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The iron triangle

A key part of the initiation phase of the project life cycle is understanding the triple constraints of time, scope and cost – the iron triangle.
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The iron triangle represents the three project parameters that must be managed by Project Managers in project delivery. Success in the management of a project has been traditionally associated with the ability of the Project Manager to deliver in time, cost and quality. These three factors, commonly called the triple constraint, are represented as a triangle. Each constraint forms the vertices with quality as the central theme. Projects must be delivered within cost. Projects must be delivered on time. Projects must also meet customer quality requirements. Time represents the date that the project needs to be completed by. Cost is defined by the overall budget and quality ensures the project is completed to its agreed specifications.
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The three constraints are linked together, meaning you cannot change one without the other. The Project Manager must overcome these constraints whilst the project is underway, striking a balance between the parameters to ensure the quality of the project isn’t compromised. This requires a trade-off. For example, if you were delivering student accommodation to a deadline for the next academic year and your project was running behind schedule, you could spend more money and reduce the quality specifications to hit the deadline. Each project is unique and will often need to have the three project parameters adjusted over time. This will all depend on the client and their priority of objectives.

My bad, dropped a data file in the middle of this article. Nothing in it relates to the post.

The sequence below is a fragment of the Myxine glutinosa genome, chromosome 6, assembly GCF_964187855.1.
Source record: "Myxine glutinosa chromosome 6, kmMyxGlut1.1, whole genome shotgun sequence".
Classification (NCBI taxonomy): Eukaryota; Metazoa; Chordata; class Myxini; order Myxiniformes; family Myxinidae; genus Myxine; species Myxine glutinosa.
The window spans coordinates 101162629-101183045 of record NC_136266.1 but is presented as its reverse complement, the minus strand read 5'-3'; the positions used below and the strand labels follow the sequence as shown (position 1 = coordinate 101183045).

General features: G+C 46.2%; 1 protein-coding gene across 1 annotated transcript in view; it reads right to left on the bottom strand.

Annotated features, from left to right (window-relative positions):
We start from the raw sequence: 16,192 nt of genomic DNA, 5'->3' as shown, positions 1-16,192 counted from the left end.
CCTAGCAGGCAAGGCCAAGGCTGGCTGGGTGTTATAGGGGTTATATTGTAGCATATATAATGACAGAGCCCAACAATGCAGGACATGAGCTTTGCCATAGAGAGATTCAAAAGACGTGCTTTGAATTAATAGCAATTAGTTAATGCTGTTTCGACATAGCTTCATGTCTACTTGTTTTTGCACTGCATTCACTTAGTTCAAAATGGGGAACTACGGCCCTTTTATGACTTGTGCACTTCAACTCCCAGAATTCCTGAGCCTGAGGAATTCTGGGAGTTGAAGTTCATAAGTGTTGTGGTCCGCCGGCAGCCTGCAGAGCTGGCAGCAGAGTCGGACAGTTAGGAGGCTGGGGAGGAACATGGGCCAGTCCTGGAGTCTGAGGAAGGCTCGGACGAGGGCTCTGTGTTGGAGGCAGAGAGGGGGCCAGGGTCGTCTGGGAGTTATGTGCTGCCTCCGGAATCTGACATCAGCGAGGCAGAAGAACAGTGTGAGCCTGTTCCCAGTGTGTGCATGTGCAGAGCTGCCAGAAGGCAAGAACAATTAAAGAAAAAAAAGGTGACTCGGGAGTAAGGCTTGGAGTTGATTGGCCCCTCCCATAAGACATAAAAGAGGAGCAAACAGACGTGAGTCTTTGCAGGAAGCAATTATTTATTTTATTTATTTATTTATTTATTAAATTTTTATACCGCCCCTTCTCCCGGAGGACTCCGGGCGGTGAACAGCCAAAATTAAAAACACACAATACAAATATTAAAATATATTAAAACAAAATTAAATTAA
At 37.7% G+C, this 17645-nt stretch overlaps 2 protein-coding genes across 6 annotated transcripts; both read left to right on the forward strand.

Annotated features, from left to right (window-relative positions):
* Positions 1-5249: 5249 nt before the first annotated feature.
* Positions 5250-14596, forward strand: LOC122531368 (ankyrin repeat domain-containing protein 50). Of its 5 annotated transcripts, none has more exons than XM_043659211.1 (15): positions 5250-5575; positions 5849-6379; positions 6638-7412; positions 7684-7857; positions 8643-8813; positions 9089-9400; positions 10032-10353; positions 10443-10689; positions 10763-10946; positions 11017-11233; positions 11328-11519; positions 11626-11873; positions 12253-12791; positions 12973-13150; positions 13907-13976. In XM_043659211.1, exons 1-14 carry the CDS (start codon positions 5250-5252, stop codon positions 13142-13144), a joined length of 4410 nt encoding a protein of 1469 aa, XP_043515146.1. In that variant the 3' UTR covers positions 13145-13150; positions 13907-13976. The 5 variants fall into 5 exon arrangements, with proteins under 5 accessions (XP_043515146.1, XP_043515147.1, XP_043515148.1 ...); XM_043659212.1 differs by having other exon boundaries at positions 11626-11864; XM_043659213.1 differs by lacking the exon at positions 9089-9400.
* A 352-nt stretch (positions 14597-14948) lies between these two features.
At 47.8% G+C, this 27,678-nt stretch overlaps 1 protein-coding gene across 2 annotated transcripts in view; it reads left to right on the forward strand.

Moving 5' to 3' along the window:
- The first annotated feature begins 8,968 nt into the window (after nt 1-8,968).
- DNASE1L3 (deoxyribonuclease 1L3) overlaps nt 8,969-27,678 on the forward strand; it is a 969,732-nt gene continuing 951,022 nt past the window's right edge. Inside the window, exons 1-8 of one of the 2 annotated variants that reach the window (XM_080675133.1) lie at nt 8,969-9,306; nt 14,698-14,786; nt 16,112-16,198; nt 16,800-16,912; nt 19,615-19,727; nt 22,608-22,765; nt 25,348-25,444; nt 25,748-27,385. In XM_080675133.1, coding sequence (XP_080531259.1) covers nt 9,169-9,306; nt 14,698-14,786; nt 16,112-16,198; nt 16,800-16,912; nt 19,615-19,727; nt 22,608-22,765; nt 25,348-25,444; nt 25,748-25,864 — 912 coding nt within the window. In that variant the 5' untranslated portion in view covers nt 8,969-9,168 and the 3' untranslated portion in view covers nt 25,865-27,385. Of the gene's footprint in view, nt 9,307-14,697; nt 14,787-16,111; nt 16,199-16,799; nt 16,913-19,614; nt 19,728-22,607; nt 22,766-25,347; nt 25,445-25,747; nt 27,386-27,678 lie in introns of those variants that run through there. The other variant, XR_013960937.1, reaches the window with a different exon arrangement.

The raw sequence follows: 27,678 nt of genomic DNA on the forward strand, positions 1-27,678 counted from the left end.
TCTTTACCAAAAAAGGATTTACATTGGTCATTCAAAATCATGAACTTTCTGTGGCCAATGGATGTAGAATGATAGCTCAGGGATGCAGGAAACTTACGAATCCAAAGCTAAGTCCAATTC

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Whether its more important to finish on time, on budget, or achieve the right quality. To overcome the restraints of the iron triangle, you, as a Project Manager have many tools and techniques at your disposal to supervise and control the project from the start to the completion.

The iron triangle is a project management tool that shows how three factors can be linked. If two of the parameters (ie points on the triangle) change, it affects the third. Within project management, these parameters are typically time, cost and quality. The video above explains this concept.

The iron triangle consists of time, quality and cost

Once a project manager has committed to a project, the cost, time and quality can seldom be compromised without renegotiating project terms. In every project, a change in one or more of these things will have predictable impact on the others. For example:

Faster time + increased quality = higher cost

Faster time + lower cost = lower quality

Higher quality + lower cost = slower time

Essentially, we can increase two of the three parameters, but it will come at the expense of the third. This is why sometimes the iron triangle is called the triple constraint – these three parameters constrain every project.

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Project Initiation

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